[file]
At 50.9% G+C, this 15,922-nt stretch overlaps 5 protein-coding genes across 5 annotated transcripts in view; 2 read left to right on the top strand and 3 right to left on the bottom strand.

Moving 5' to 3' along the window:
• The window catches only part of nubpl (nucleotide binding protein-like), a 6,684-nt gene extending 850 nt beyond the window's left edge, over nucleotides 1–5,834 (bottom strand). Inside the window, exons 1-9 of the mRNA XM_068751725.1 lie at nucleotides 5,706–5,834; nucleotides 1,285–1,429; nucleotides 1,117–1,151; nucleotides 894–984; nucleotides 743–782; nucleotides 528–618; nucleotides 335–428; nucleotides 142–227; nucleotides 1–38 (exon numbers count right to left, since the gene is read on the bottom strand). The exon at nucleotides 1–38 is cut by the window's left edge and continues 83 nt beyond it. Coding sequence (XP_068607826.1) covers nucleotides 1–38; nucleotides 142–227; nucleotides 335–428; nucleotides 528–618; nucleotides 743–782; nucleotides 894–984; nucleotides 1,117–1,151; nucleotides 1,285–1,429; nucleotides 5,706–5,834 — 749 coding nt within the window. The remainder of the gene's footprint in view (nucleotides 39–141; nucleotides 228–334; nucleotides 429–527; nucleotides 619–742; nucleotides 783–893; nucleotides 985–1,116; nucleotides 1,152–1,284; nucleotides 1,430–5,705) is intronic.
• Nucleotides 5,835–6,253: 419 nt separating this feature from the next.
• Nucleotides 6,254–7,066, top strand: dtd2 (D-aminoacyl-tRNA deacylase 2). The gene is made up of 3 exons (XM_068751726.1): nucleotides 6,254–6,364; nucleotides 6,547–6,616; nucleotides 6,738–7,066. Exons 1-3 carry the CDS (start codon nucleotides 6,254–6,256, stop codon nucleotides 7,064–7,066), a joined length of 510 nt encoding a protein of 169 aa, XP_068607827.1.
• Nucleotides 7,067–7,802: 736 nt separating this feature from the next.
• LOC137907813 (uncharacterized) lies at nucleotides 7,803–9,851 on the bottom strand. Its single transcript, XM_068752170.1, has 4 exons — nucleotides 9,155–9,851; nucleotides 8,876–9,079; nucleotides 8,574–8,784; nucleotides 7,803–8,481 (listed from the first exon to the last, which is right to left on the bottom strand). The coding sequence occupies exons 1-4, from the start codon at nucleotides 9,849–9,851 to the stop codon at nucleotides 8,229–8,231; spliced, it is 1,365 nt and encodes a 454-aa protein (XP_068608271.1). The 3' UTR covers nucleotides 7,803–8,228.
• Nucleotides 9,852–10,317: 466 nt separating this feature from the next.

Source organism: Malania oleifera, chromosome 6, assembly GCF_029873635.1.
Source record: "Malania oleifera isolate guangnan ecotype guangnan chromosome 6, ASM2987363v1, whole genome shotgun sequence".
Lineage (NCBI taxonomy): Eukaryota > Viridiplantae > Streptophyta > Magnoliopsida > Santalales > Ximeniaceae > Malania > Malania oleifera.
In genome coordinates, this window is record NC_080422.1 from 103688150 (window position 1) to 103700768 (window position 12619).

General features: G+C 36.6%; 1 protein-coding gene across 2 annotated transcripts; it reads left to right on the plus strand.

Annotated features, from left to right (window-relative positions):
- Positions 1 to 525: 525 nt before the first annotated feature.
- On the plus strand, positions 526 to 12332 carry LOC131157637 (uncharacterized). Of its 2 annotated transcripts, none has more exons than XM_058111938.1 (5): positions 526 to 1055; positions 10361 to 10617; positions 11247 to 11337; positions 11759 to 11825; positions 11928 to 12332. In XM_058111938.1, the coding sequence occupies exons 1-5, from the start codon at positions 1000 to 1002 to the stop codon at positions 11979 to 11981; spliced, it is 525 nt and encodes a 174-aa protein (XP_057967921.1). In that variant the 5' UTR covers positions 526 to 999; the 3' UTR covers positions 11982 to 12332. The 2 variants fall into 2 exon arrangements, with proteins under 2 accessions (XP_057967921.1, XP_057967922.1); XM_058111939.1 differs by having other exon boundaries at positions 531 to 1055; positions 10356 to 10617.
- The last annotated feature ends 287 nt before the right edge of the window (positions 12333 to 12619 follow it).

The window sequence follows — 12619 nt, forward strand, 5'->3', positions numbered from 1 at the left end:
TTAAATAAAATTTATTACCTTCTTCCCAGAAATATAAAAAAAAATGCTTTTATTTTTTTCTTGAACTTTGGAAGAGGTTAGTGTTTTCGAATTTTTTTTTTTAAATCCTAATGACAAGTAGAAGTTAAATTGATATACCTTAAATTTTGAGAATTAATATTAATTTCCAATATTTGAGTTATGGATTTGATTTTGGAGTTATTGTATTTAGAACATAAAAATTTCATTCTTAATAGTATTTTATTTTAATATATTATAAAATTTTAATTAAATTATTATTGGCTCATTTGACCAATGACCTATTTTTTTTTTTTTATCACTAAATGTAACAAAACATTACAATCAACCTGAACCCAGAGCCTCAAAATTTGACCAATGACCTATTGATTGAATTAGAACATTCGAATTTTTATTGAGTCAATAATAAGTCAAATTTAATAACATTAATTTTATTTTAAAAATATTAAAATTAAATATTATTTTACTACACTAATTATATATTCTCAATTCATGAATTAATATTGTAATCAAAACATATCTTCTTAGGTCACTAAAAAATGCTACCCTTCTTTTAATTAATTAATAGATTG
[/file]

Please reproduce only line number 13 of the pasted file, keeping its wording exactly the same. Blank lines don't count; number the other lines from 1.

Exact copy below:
General features: G+C 36.6%; 1 protein-coding gene across 2 annotated transcripts; it reads left to right on the plus strand.